Shane Mosley wanted a rematch with Winky Wright, but he lost again to the junior middleweight champion.
By JOHN C. COTEY
Published November 21, 2004
LAS VEGAS - When he lost his championship belts in March, Shane Mosley blamed a plate of pasta for his fatigue and lackluster effort.
There's no excuse this time.
Without question, a rejuvenated Mosley brought his best into the ring Saturday night at Mandalay Bay, and it still wasn't enough.
St. Petersburg's Winky Wright showed he remains the best 154-pound fighter in the world.
Taking more punishment than he had in their previous meeting, but dishing out more as well, Wright defended his WBC and WBA junior middleweight championships with a majority decision.
Wright won 115-113 on two judges card, and the third judge had it even at 114.
The Times scored it 116-112 for Wright, who improved to 48-3
Mosley fell to 39-4, and lost for the fourth time in his last five fights.
"He was a great fighter," Wright said. "I caught him with more shots this time. He deserved the rematch. He came to fight and had a better defense this time."
Mosley was much improved, looking as close to his best as he has since he last fought at 135 pounds. Unlike the first meeting, he countered Wright's jab, and threw and landed many more punches.
But Wright, who will be 33 on Friday, still dominated all the punch stats. He landed 273 to 154 for Mosley, had a higher percentage (41-24) and landed more jabs (138-46).
Most remarkably, Wright landed 135 of 273 power punches for 49 percent, while Mosley landed only 108.
As good as he started the last fight, Wright was even better Saturday. He landed more power shots through the first four rounds, and his jab was crisper.
While Wright controlled the early part of the fight, things changed dramatically in the fifth round. Wright inexplicably left his hands down and dared Mosley to hit him in the face, which he did with a right-left combo. Wright appeared hurt, lunging forward and grabbing Mosley around the waist.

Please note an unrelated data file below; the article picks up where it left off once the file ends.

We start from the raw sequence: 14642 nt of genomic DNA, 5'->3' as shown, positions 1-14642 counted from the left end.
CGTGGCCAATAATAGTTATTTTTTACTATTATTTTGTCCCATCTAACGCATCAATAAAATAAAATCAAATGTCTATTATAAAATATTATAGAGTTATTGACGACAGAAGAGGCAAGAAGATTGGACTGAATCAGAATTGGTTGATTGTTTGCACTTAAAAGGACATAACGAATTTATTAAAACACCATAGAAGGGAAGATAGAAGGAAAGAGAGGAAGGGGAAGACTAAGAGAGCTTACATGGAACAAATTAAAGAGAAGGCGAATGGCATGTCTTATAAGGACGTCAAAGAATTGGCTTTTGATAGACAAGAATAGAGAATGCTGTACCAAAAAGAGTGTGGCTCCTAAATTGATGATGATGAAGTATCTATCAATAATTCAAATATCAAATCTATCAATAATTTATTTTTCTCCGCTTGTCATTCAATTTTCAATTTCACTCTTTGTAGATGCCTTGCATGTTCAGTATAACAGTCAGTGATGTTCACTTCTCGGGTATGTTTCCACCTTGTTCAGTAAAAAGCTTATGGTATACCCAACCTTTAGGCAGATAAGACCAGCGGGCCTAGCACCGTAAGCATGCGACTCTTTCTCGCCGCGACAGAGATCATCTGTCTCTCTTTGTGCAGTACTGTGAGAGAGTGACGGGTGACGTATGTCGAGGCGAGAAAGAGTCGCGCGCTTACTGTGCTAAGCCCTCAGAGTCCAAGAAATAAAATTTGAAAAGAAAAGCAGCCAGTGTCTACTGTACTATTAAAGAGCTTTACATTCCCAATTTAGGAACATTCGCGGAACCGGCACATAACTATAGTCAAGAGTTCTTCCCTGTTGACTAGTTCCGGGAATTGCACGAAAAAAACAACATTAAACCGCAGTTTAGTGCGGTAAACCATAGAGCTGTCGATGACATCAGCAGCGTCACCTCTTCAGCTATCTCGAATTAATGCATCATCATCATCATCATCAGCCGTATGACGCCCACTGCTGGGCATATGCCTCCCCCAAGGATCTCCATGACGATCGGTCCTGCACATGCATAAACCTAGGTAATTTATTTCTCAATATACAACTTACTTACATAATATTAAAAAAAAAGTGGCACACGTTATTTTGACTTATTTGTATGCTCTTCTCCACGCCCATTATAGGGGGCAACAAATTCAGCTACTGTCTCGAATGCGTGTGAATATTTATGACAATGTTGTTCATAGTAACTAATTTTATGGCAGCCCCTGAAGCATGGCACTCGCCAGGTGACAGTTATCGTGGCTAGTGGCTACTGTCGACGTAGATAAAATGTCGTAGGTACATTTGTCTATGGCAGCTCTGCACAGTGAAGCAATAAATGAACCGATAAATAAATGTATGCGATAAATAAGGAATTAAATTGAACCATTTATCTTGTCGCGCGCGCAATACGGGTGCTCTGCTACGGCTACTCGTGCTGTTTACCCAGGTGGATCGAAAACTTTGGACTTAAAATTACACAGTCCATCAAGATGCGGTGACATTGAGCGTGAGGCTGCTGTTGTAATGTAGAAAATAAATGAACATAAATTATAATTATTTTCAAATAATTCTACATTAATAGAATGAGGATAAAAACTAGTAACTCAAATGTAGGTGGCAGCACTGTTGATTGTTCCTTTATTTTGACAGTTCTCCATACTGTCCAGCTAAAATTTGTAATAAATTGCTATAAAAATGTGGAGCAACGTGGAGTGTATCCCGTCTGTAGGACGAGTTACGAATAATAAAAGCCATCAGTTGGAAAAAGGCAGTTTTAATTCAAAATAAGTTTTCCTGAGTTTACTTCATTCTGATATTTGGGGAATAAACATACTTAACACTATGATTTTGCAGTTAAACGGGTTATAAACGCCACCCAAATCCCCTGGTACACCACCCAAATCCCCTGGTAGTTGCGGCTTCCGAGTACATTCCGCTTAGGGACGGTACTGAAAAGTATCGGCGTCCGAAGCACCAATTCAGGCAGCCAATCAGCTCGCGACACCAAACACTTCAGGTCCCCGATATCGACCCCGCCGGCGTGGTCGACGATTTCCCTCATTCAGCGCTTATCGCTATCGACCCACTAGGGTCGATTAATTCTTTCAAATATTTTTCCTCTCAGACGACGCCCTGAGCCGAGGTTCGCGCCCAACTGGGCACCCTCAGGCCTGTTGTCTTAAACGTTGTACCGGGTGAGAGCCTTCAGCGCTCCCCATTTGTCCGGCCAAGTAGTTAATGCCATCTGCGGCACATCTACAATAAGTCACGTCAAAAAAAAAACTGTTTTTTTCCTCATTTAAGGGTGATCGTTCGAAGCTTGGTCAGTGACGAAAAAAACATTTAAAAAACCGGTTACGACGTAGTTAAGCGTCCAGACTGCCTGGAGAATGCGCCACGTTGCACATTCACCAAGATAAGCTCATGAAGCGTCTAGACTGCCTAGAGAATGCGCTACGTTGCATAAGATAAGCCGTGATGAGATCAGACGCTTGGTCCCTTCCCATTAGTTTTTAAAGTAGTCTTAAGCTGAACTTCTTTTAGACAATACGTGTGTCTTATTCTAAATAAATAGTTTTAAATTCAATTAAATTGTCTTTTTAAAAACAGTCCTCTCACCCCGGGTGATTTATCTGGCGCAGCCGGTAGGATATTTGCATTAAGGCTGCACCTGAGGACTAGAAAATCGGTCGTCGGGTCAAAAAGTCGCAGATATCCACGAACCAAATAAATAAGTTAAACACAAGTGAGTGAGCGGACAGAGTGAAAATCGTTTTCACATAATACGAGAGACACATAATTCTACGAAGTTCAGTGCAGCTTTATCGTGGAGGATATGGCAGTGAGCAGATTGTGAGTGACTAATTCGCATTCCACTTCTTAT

"I wanted to show he couldn't hurt me, that I could take a punch," Wright said, "but it was a heckuva punch."
Mosley seemed energized by the exchange, however. He continued to be effective when Wright chose to cover up and lean in. In the eighth round, Mosley teed off from short range, getting a few through Wright's gloves.
Wright never stopped coming forward. And his defense was once again strong, deflecting the majority of Mosley's hardest punches.
"I had more energy, and I was able to land more body shots," Mosley said. "He's tough. Great jab, great stance, helluva fighter, but I thought I won the fight."
Wright won the last three rounds on one card, and two of the last three on the other two cards.
The victory is especially sweet for Wright, who has remained relatively anonymous since beating Mosley the first time. Since uniting the division in March, Wright has faced some legal battles over promotion and management, and was stripped of the IBF title he had held since beating Robert Frazier in 2001.
Wright admitted leading up to the rematch with Mosley that he was less than enthusiastic about it. He had hoped that the first victory would launch him into some mega-paydays with Felix Trinidad, Oscar De La Hoya or Bernard Hopkins, but Mosley's camp smartly had a rematch clause in the contract and exercised it shortly after the loss.
Though he still earned the biggest payday of his career with $1.6-million, the challenger Mosley reportedly got $1.9-million, plus money from his HBO contract that pushed his total take to twice that of the champion.
But the victory should lead to even bigger paydays for Wright, and earn trainer Dan Birmingham Trainer of the Year honors. Though Mosley's trainer Joe Goosseen was more heralded coming in and considered the favorite for the honor, Wright's win (and that of St. Petersburg's IBF super middleweight champ Jeff Lacy last month) may make Birmingham the favorite.
HOPKINS JOINS DE LA HOYA: A few months ago they were rivals in the ring; today they are partners outside it. Oscar De La Hoya announced that Bernard Hopkins will join his Golden Boy Promotions as president of East Coast operations. Hopkins also will now be promoted by Golden Boy Promotions. Both heralded the pairing as a step in repairing the sport that has made both millionaires and giving it back to the boxers.